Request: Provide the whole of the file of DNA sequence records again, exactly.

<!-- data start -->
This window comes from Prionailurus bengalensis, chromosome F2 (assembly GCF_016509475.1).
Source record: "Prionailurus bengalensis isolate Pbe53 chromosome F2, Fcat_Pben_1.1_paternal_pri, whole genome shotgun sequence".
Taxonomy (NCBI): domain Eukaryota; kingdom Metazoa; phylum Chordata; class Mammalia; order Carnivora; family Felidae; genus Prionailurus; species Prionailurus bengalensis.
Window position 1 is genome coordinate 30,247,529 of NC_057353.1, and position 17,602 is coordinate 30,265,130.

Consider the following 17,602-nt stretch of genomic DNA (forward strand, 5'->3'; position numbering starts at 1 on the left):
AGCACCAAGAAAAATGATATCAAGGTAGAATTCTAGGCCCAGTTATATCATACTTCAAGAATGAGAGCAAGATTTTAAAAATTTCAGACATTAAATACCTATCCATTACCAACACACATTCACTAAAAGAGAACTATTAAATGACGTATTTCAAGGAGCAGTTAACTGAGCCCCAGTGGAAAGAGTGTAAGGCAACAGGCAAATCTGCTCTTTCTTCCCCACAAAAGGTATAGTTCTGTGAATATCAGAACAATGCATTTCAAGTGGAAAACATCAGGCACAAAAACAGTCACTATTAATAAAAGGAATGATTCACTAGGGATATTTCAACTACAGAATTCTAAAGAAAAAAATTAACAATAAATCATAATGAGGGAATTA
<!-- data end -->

This window comes from Prionailurus bengalensis, chromosome F2 (assembly GCF_016509475.1).
Source record: "Prionailurus bengalensis isolate Pbe53 chromosome F2, Fcat_Pben_1.1_paternal_pri, whole genome shotgun sequence".
Taxonomy (NCBI): domain Eukaryota; kingdom Metazoa; phylum Chordata; class Mammalia; order Carnivora; family Felidae; genus Prionailurus; species Prionailurus bengalensis.
Window position 1 is genome coordinate 30,247,529 of NC_057353.1, and position 17,602 is coordinate 30,265,130.

Consider the following 17,602-nt stretch of genomic DNA (forward strand, 5'->3'; position numbering starts at 1 on the left):
AGCACCAAGAAAAATGATATCAAGGTAGAATTCTAGGCCCAGTTATATCATACTTCAAGAATGAGAGCAAGATTTTAAAAATTTCAGACATTAAATACCTATCCATTACCAACACACATTCACTAAAAGAGAACTATTAAATGACGTATTTCAAGGAGCAGTTAACTGAGCCCCAGTGGAAAGAGTGTAAGGCAACAGGCAAATCTGCTCTTTCTTCCCCACAAAAGGTATAGTTCTGTGAATATCAGAACAATGCATTTCAAGTGGAAAACATCAGGCACAAAAACAGTCACTATTAATAAAAGGAATGATTCACTAGGGATATTTCAACTACAGAATTCTAAAGAAAAAAATTAACAATAAATCATAATGAGGGAATTA